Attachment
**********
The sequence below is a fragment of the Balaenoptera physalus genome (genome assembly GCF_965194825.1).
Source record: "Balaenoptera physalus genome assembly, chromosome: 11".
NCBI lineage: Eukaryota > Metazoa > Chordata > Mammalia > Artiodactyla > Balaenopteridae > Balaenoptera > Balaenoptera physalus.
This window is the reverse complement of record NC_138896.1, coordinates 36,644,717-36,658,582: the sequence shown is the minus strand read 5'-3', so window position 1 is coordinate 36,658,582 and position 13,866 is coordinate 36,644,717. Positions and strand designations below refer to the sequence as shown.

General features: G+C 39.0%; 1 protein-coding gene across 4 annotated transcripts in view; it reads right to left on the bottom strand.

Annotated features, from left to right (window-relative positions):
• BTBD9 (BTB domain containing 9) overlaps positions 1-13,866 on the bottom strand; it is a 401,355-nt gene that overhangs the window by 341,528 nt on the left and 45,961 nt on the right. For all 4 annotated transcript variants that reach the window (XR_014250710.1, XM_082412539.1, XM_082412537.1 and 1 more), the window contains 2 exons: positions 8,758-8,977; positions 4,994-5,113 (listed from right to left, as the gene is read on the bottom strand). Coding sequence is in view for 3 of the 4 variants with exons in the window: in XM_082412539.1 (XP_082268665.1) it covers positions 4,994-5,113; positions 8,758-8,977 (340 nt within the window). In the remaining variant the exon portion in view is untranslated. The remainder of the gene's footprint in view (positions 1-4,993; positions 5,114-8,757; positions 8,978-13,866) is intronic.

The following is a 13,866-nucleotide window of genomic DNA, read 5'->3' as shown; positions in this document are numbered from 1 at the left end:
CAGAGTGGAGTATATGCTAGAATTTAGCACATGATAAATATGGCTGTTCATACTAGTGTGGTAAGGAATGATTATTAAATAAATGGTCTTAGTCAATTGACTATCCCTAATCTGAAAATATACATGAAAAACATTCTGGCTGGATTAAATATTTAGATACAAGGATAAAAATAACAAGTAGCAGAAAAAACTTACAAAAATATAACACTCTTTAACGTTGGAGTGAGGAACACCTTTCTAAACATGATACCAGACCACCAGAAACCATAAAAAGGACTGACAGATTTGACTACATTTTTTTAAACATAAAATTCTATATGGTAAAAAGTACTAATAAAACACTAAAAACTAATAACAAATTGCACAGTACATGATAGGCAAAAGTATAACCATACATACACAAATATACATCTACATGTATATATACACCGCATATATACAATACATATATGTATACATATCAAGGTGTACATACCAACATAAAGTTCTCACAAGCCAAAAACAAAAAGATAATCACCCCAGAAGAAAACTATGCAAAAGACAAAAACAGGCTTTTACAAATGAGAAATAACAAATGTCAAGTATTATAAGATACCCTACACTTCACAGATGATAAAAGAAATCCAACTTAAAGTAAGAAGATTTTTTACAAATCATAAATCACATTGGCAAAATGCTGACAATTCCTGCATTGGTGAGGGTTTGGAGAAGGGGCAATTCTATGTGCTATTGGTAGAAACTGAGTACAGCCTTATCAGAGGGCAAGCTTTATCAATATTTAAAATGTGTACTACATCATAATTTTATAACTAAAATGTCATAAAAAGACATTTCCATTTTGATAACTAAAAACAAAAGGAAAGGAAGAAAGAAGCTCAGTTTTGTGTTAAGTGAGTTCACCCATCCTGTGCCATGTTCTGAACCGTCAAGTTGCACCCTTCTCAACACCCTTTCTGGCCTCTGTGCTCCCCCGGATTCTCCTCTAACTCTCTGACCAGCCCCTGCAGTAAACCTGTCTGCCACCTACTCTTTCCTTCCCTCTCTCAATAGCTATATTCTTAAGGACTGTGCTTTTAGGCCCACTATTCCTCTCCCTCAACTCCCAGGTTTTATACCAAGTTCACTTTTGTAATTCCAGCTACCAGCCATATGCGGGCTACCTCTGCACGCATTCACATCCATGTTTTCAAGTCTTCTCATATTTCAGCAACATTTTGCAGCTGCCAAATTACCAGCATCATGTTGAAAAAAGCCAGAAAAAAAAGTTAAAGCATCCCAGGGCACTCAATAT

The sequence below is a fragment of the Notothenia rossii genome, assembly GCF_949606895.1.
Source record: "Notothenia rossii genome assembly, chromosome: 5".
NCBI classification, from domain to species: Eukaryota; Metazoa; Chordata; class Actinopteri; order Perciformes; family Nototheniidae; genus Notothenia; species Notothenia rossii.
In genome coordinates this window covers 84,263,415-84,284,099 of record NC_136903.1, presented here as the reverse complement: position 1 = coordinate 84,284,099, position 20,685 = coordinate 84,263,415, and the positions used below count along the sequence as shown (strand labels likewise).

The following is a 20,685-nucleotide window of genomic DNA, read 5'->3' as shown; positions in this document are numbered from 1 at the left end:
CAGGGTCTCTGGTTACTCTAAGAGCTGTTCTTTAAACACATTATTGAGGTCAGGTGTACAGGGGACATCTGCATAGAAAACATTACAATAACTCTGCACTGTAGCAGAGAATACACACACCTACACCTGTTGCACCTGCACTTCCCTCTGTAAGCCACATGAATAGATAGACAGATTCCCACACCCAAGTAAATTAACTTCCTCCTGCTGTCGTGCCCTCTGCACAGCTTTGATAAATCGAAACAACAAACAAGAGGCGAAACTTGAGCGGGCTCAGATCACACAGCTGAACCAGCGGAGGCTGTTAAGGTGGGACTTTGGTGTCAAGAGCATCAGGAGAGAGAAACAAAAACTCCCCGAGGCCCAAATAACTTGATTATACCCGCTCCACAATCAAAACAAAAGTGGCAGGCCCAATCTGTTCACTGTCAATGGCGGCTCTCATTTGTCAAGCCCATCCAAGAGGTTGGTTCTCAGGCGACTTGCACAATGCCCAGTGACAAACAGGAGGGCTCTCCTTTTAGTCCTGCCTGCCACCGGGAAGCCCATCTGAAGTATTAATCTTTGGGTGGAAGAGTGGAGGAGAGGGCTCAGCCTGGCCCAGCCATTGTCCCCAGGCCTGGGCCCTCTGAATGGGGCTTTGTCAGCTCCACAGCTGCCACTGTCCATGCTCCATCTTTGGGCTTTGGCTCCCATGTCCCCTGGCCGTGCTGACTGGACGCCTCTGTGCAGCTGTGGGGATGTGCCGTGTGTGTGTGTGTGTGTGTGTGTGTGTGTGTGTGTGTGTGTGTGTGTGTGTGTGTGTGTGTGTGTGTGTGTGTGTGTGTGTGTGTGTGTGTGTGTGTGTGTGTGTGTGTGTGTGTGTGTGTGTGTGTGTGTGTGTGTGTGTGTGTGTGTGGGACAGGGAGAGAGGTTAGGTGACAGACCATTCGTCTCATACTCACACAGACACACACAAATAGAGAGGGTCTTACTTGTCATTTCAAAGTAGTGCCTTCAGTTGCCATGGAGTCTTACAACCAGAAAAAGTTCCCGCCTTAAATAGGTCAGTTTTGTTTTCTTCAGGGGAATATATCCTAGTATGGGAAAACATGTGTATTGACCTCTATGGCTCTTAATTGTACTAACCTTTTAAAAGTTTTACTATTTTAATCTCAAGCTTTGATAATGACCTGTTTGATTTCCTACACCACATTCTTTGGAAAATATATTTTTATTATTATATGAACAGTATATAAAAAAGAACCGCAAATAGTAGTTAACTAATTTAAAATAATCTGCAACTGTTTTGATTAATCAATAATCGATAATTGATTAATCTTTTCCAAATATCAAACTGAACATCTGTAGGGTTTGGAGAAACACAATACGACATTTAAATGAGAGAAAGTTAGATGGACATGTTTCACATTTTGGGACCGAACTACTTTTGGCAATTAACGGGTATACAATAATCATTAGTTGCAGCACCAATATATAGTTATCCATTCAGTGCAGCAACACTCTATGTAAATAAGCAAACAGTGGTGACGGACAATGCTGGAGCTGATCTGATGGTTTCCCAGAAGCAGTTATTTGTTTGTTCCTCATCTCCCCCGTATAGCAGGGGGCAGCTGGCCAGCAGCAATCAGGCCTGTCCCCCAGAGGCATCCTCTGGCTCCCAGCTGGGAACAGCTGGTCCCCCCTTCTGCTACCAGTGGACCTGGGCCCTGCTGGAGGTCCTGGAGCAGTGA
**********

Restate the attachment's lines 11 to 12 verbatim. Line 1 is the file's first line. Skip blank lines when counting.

Source record: "Notothenia rossii genome assembly, chromosome: 5".
NCBI classification, from domain to species: Eukaryota; Metazoa; Chordata; class Actinopteri; order Perciformes; family Nototheniidae; genus Notothenia; species Notothenia rossii.